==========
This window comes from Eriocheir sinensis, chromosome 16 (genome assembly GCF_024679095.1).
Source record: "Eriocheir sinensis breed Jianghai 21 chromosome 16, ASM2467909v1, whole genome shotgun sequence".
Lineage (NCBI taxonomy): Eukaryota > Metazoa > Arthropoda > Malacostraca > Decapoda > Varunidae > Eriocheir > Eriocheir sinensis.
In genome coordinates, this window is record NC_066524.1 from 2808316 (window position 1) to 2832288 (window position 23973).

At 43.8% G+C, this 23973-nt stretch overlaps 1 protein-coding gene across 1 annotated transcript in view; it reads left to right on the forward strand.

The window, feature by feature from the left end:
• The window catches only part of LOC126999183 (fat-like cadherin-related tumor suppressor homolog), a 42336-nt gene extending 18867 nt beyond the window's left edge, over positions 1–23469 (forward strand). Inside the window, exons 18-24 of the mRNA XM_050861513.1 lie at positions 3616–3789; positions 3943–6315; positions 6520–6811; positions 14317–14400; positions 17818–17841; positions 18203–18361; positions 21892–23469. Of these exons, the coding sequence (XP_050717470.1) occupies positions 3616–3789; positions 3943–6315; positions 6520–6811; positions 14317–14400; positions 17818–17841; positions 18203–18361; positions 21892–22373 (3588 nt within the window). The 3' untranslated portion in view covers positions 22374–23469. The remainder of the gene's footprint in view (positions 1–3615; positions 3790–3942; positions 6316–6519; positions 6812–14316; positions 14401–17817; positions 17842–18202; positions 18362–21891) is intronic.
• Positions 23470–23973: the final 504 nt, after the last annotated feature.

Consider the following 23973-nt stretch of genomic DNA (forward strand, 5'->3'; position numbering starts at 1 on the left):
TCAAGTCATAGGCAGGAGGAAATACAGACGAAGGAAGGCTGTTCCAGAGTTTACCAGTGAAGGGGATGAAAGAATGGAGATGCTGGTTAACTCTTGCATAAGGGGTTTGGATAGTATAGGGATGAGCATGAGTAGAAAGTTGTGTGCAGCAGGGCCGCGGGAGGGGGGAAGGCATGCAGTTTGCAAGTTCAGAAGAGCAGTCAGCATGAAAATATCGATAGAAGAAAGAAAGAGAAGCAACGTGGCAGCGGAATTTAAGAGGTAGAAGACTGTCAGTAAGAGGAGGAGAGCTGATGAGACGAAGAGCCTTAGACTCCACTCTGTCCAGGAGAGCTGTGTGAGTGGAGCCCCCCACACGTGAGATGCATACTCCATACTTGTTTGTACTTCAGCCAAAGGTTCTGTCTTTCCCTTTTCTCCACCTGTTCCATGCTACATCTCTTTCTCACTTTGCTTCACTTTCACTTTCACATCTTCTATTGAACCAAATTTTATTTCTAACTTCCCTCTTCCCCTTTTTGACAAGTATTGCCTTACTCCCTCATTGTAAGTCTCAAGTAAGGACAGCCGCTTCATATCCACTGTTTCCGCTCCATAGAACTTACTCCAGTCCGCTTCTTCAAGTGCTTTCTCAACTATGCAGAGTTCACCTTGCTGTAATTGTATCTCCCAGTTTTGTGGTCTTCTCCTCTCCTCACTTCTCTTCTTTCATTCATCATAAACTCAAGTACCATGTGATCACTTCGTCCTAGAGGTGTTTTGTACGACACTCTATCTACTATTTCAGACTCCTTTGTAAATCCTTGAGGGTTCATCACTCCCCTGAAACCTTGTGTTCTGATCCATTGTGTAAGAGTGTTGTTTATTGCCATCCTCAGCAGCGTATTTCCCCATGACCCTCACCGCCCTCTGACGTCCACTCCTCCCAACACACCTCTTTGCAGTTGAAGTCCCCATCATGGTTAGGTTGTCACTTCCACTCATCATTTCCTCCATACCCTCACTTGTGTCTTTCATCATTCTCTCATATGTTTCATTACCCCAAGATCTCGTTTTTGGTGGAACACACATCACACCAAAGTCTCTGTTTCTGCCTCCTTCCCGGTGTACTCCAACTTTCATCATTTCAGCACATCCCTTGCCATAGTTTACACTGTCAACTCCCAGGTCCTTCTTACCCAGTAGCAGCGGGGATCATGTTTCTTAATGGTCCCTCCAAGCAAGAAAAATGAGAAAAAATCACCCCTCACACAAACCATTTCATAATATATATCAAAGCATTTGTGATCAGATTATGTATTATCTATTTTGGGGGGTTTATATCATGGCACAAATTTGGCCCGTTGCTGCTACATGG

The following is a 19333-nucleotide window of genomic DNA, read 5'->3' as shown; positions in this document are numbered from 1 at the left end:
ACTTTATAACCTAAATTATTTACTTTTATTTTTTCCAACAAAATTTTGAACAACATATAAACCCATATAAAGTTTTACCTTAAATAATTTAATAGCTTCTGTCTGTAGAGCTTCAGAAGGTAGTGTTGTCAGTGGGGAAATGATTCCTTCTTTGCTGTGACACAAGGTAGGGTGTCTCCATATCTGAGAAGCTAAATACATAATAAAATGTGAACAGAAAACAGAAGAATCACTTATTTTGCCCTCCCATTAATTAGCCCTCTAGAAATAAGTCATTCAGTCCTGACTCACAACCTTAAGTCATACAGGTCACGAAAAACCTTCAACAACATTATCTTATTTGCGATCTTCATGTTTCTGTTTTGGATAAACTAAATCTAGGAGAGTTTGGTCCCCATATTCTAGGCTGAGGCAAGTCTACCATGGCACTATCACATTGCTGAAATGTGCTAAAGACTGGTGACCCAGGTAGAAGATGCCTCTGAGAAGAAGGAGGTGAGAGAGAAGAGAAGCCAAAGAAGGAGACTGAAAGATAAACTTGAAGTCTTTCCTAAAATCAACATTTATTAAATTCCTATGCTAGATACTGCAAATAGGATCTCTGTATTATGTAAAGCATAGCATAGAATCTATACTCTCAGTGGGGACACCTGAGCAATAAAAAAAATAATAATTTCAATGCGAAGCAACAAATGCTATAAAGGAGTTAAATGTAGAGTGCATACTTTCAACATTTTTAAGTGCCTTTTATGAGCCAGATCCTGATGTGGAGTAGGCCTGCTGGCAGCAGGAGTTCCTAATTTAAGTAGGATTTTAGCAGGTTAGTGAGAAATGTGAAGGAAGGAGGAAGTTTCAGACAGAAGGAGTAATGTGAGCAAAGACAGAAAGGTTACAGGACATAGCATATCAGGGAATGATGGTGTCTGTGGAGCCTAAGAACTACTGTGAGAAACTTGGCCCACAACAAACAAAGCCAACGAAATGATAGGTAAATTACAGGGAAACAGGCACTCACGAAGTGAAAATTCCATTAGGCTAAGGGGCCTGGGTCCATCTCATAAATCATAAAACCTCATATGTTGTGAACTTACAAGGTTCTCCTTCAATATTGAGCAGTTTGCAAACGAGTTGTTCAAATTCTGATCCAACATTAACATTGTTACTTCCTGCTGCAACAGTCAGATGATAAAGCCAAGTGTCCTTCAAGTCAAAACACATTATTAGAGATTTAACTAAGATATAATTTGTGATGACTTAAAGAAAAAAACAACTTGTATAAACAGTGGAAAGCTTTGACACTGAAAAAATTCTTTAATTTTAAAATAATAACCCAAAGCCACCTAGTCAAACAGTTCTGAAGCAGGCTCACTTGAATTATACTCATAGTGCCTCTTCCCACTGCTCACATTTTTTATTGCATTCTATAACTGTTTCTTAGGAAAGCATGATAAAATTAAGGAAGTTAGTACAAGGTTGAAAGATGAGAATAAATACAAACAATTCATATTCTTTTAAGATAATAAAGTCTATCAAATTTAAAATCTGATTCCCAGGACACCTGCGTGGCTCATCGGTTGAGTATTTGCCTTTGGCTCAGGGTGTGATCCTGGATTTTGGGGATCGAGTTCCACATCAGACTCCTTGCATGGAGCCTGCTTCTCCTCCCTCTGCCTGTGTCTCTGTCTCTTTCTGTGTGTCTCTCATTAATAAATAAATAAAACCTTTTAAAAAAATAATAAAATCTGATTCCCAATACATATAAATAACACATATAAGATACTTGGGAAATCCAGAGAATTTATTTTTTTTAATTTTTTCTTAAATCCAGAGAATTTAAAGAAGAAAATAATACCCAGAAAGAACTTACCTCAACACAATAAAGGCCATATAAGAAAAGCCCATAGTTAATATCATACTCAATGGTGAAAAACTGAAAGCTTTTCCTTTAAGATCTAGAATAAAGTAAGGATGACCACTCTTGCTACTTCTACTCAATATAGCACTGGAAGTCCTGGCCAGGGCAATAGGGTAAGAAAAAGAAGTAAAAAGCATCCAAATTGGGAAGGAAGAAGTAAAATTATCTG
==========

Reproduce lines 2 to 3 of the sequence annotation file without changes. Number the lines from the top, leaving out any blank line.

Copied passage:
Source record: "Eriocheir sinensis breed Jianghai 21 chromosome 16, ASM2467909v1, whole genome shotgun sequence".
Lineage (NCBI taxonomy): Eukaryota > Metazoa > Arthropoda > Malacostraca > Decapoda > Varunidae > Eriocheir > Eriocheir sinensis.